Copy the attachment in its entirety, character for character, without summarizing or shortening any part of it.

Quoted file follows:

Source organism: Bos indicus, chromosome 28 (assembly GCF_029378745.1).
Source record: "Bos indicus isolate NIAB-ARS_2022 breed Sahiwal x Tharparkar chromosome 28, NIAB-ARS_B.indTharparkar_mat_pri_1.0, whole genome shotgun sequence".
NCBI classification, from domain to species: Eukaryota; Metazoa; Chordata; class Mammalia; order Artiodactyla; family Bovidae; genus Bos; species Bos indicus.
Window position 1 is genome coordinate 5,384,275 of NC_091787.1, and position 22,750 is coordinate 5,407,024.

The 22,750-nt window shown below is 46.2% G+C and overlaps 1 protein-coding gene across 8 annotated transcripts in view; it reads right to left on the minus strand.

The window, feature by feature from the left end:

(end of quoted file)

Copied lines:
Source organism: Bos indicus, chromosome 28 (assembly GCF_029378745.1).
Source record: "Bos indicus isolate NIAB-ARS_2022 breed Sahiwal x Tharparkar chromosome 28, NIAB-ARS_B.indTharparkar_mat_pri_1.0, whole genome shotgun sequence".
NCBI classification, from domain to species: Eukaryota; Metazoa; Chordata; class Mammalia; order Artiodactyla; family Bovidae; genus Bos; species Bos indicus.
Window position 1 is genome coordinate 5,384,275 of NC_091787.1, and position 22,750 is coordinate 5,407,024.

The 22,750-nt window shown below is 46.2% G+C and overlaps 1 protein-coding gene across 8 annotated transcripts in view; it reads right to left on the minus strand.

The window, feature by feature from the left end: